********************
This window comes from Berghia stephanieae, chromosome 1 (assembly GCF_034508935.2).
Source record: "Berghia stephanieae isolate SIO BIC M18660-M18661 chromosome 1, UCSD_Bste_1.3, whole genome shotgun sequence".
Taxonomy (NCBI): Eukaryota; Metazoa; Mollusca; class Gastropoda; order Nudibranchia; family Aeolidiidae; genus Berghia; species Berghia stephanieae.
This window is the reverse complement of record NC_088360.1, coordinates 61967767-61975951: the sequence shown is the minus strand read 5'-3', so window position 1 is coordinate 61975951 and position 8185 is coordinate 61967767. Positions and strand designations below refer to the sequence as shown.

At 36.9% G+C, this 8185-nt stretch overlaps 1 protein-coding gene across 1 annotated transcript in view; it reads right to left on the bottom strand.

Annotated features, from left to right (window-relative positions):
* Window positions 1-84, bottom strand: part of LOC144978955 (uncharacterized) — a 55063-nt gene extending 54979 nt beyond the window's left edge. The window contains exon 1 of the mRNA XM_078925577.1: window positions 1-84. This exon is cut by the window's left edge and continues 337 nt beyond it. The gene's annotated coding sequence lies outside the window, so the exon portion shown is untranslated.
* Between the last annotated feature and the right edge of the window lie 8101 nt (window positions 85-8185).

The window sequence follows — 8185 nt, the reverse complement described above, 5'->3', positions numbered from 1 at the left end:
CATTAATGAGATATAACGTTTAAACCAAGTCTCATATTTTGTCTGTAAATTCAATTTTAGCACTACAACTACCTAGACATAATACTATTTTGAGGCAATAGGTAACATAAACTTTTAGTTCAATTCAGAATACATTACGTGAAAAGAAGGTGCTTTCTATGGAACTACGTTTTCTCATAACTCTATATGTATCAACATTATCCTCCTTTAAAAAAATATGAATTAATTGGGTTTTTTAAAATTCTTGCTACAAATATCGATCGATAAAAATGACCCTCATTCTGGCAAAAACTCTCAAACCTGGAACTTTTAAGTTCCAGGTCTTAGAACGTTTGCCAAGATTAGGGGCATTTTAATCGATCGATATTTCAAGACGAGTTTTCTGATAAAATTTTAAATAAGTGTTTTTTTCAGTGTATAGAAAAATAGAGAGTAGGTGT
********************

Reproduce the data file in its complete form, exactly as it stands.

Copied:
This window comes from Berghia stephanieae, chromosome 1 (assembly GCF_034508935.2).
Source record: "Berghia stephanieae isolate SIO BIC M18660-M18661 chromosome 1, UCSD_Bste_1.3, whole genome shotgun sequence".
Taxonomy (NCBI): Eukaryota; Metazoa; Mollusca; class Gastropoda; order Nudibranchia; family Aeolidiidae; genus Berghia; species Berghia stephanieae.
This window is the reverse complement of record NC_088360.1, coordinates 61967767-61975951: the sequence shown is the minus strand read 5'-3', so window position 1 is coordinate 61975951 and position 8185 is coordinate 61967767. Positions and strand designations below refer to the sequence as shown.

At 36.9% G+C, this 8185-nt stretch overlaps 1 protein-coding gene across 1 annotated transcript in view; it reads right to left on the bottom strand.

Annotated features, from left to right (window-relative positions):
* Window positions 1-84, bottom strand: part of LOC144978955 (uncharacterized) — a 55063-nt gene extending 54979 nt beyond the window's left edge. The window contains exon 1 of the mRNA XM_078925577.1: window positions 1-84. This exon is cut by the window's left edge and continues 337 nt beyond it. The gene's annotated coding sequence lies outside the window, so the exon portion shown is untranslated.
* Between the last annotated feature and the right edge of the window lie 8101 nt (window positions 85-8185).

The window sequence follows — 8185 nt, the reverse complement described above, 5'->3', positions numbered from 1 at the left end:
CATTAATGAGATATAACGTTTAAACCAAGTCTCATATTTTGTCTGTAAATTCAATTTTAGCACTACAACTACCTAGACATAATACTATTTTGAGGCAATAGGTAACATAAACTTTTAGTTCAATTCAGAATACATTACGTGAAAAGAAGGTGCTTTCTATGGAACTACGTTTTCTCATAACTCTATATGTATCAACATTATCCTCCTTTAAAAAAATATGAATTAATTGGGTTTTTTAAAATTCTTGCTACAAATATCGATCGATAAAAATGACCCTCATTCTGGCAAAAACTCTCAAACCTGGAACTTTTAAGTTCCAGGTCTTAGAACGTTTGCCAAGATTAGGGGCATTTTAATCGATCGATATTTCAAGACGAGTTTTCTGATAAAATTTTAAATAAGTGTTTTTTTCAGTGTATAGAAAAATAGAGAGTAGGTGT